In a new twist, Twitter has taken down “90-95 per cent” of the accounts flagged by the Indian government for positing inflammatory content about the farmer protests, a government source told Business Standard.
“They have moved forward with substantive compliance. As per the latest orders, they have blocked 90-95 per cent of the accounts,” said the source, directly involved in the matter, requesting anonymity. Comment from Twitter was not in at the time of publishing this story.
The latest development comes after a virtual meeting between senior Twitter executives in the US and Indian officials, amid a weeks-long tussle where Twitter risks penal action.
It is not immediately clearly how many handles Twitter blocked. India had sought action against 1,435. A list of 257 accounts was submitted on January 30, followed by another of 1,178 on February 6. The details of the accounts has not been made public.
In a blogpost on February 10, Twitter said it took “a range of enforcement actions — including permanent suspension in certain cases — against more than 500 accounts escalated across all MeitY orders for clear violations of Twitter’s Rules.” Twitter also reduced the visibility of the hashtags containing harmful content, it had said.
One of the accounts blocked was of Sukhram Singh Yadav, a Rajya Sabha member and Samajwadi Party leader, policy news website Medianama pointed out on February 11. Handles of The Caravan magazine and independent farmer protest outfit Kisan Ekta Morcha – that were taken down on January 31 and later restored -- were live at the time of publishing of this report.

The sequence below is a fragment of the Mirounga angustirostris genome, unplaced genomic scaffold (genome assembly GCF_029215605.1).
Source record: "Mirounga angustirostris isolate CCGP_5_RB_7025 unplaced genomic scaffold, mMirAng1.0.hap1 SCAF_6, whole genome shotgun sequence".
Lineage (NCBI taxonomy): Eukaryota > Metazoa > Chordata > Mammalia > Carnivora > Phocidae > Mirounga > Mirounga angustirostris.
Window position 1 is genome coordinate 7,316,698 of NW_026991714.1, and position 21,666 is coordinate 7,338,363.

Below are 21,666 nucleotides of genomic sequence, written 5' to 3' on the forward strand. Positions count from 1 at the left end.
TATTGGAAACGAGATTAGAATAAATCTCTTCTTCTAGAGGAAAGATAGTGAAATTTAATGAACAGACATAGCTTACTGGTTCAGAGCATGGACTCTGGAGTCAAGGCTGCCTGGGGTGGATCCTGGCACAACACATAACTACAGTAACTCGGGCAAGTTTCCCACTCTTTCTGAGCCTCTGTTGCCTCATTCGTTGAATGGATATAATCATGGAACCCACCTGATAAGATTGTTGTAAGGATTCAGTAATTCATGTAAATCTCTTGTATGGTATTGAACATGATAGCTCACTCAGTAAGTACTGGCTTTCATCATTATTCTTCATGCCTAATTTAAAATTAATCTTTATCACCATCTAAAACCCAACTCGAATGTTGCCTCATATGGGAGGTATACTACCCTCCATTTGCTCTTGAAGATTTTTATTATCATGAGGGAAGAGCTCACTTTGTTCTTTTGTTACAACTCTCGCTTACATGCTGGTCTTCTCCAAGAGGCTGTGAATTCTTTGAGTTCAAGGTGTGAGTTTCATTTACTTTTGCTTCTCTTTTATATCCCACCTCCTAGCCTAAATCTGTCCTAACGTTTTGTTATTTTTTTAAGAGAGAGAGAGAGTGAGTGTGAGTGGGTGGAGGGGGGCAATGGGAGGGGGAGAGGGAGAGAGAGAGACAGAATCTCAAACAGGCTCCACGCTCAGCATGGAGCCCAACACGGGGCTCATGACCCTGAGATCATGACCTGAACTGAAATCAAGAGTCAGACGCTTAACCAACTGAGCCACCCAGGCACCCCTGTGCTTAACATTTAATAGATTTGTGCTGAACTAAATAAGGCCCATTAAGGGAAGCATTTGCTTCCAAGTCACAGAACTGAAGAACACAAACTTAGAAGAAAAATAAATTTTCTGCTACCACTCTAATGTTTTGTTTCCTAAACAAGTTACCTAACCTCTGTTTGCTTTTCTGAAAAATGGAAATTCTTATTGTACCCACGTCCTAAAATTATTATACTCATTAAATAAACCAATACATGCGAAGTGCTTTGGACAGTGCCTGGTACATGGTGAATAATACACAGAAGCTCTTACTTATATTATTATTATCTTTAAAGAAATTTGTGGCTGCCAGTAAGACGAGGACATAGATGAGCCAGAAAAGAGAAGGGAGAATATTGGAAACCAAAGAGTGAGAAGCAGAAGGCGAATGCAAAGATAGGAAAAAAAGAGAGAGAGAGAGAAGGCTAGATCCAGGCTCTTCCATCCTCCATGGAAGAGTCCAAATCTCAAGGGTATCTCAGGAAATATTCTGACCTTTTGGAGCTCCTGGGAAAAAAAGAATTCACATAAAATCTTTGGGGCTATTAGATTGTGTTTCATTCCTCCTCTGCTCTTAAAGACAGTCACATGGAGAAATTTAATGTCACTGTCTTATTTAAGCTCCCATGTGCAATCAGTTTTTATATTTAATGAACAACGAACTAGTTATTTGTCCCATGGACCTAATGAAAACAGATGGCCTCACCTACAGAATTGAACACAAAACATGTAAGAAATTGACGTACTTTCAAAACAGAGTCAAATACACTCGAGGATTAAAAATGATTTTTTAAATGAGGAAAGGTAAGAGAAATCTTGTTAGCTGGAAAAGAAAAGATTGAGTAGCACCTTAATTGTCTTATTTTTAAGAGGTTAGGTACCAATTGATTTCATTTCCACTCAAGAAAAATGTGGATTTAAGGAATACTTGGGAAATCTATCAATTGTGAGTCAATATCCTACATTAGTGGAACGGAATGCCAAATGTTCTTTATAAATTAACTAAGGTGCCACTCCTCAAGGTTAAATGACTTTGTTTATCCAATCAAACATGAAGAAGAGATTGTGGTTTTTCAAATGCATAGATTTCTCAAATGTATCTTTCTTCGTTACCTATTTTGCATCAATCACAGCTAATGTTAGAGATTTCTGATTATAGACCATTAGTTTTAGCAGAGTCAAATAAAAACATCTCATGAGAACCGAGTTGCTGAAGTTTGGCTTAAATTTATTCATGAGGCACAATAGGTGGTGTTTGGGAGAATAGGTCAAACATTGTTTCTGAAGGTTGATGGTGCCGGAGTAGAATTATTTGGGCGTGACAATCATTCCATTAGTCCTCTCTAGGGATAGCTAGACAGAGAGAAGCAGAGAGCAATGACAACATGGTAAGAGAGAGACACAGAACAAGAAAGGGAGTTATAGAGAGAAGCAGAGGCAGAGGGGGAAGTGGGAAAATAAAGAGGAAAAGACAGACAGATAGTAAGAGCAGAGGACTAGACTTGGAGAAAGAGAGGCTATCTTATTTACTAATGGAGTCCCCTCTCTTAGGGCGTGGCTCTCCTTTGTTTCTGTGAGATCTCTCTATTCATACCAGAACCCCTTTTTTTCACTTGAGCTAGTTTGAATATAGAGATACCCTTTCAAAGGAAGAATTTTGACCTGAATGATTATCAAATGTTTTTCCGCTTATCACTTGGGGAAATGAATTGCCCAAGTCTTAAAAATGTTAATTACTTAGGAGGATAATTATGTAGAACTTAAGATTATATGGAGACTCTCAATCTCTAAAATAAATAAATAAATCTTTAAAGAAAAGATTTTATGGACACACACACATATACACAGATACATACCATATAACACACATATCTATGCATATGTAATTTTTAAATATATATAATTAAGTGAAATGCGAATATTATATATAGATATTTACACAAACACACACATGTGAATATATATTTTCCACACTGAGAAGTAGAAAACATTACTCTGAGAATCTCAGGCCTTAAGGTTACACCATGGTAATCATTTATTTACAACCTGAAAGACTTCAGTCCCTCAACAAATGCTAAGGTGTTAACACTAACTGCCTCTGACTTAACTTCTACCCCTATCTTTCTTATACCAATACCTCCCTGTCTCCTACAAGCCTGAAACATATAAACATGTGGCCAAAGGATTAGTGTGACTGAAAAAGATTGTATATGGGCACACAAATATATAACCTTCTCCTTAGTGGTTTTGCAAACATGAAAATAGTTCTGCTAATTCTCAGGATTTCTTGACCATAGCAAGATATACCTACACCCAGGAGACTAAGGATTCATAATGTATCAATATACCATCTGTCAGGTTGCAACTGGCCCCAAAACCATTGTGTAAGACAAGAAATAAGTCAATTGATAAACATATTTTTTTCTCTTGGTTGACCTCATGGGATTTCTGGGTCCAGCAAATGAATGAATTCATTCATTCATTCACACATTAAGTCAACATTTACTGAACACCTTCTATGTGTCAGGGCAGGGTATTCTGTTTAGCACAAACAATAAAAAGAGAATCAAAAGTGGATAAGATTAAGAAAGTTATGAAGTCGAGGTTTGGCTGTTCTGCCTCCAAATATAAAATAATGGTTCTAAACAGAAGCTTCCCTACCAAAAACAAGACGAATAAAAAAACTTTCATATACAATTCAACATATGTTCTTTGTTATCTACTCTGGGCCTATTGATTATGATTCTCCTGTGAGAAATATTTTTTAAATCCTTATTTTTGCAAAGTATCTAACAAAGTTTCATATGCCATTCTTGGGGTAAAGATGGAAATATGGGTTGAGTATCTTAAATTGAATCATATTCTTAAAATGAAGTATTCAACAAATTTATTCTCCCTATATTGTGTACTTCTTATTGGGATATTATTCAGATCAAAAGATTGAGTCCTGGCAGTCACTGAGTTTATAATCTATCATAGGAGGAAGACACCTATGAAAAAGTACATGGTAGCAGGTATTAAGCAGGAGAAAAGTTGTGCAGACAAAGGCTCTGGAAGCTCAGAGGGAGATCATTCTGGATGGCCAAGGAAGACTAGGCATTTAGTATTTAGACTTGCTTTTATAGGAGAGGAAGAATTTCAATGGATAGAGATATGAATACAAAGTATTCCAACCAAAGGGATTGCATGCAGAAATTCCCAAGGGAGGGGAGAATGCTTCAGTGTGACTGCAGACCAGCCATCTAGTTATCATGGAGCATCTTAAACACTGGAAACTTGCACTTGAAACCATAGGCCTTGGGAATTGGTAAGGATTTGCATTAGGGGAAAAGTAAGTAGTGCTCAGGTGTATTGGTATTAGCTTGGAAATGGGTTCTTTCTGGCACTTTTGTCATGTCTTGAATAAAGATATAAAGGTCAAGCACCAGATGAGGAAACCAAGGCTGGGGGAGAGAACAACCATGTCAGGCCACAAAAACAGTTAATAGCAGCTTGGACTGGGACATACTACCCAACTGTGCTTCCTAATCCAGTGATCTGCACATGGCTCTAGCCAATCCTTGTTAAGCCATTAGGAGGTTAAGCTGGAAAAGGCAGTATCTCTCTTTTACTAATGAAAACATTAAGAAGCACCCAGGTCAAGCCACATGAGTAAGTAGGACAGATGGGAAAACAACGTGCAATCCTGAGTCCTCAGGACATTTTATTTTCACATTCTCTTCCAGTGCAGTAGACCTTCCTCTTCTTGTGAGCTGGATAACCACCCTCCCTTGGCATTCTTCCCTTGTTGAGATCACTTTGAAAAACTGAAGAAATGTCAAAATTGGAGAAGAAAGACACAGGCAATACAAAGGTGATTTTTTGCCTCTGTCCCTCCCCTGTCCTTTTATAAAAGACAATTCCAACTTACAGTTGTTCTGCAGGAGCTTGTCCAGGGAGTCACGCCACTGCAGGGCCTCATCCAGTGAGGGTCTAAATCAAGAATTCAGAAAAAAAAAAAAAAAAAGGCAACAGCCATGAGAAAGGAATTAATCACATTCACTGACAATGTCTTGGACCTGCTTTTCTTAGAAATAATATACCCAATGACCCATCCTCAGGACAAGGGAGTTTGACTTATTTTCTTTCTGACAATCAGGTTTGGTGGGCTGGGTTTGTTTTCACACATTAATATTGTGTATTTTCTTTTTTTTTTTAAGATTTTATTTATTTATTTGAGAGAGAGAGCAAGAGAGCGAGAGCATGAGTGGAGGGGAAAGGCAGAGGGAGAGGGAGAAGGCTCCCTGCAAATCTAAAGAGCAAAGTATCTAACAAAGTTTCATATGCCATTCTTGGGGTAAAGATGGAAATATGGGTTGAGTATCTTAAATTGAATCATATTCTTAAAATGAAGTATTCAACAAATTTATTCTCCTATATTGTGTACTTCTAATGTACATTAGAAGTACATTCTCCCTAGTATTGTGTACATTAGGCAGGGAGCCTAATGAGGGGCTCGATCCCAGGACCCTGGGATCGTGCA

Some more accounts were banned in India, but were made available in other geographies, Twitter had said. It added, “We are exploring options under Indian law — both for Twitter and for the accounts that have been impacted.”
Instead of clearing the air, the February 10 blogpost by Twitter infuriated the government as it came before the planned closed door meeting. Twitter wrote that it upholds free speech and will not take action against accounts that belong to journalists, activists and politicians.
Meity responded by tweeting that the blog was “unusual” as “Secretary IT was to engage with senior management of Twitter” upon the platform’s request. The tweet said the government will share its response soon.
What followed was a lengthy reply from the IT ministry saying that while Twitter is allowed to form and enforce its own policies, it must adhere to the law of the country.
“The partial compliance with the Meity orders, which called for several activists’ and journalists’ accounts to be blocked in India, represents an uneasy compromise between Twitter and the government. The government, for its part, demonstrated its uneasiness viscerally, comparing protesting farmers hoisting a Sikh flag at the Red Fort to the storming of the United States Capitol,” said a press release by Meity on February 11.
The government followed up with an active promotion of Koo, an India-made Twitter-like platform, and Minister of IT and Law, Ravi Shankar Prasad, addressing the issue in the parliament.